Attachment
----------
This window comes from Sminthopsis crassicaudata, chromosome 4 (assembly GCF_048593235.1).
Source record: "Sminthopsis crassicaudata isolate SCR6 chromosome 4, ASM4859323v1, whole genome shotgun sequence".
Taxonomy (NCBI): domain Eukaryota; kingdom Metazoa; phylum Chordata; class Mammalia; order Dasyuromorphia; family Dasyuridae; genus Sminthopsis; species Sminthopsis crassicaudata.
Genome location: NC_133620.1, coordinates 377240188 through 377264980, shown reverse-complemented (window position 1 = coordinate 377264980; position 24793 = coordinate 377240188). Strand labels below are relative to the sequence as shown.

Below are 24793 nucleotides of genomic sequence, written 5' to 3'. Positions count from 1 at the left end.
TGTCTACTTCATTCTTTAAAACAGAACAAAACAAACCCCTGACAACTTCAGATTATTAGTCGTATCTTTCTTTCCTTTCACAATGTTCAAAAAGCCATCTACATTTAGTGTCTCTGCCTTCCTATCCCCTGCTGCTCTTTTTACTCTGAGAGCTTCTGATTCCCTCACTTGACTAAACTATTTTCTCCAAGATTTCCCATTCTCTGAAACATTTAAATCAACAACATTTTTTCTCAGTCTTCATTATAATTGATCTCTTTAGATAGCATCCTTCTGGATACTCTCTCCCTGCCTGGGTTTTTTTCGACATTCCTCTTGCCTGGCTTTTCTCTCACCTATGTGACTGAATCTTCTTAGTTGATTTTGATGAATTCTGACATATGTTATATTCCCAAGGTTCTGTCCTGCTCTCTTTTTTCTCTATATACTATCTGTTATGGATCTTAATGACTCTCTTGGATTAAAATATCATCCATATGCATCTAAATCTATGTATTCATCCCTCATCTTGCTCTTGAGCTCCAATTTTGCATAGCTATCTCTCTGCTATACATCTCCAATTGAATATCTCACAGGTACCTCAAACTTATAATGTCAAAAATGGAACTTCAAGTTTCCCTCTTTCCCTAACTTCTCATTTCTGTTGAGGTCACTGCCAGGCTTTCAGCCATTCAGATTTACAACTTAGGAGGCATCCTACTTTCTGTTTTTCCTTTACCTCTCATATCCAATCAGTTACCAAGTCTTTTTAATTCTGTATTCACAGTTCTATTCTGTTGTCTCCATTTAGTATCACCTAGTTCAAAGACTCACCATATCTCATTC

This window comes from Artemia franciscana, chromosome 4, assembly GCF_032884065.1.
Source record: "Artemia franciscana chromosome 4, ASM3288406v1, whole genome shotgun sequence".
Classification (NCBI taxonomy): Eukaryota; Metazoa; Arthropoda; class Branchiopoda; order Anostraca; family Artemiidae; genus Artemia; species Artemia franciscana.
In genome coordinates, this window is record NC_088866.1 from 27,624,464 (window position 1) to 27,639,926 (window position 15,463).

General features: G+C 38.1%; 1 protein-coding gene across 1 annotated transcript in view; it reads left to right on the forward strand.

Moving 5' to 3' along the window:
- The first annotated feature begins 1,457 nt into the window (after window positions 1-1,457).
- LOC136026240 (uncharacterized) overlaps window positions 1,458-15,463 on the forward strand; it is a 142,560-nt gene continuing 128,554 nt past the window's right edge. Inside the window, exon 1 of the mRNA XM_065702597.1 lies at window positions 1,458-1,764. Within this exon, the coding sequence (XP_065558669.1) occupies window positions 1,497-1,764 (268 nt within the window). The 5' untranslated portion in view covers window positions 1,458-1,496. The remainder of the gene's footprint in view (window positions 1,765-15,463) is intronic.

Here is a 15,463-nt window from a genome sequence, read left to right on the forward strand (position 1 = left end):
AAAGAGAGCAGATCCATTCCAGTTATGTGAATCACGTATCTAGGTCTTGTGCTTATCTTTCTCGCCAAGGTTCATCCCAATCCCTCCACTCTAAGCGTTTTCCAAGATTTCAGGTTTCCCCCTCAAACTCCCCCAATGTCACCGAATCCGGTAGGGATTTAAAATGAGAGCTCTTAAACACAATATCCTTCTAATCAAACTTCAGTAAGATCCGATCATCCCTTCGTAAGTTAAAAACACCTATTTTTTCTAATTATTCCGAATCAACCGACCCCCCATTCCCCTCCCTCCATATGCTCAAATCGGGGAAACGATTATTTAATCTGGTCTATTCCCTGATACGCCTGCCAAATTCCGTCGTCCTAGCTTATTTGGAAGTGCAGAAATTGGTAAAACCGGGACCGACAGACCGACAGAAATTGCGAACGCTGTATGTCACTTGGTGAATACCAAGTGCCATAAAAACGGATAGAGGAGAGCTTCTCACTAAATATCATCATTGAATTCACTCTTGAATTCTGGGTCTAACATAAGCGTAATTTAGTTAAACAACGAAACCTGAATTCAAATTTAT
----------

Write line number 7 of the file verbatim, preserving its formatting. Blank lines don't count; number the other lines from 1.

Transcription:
This window comes from Artemia franciscana, chromosome 4, assembly GCF_032884065.1.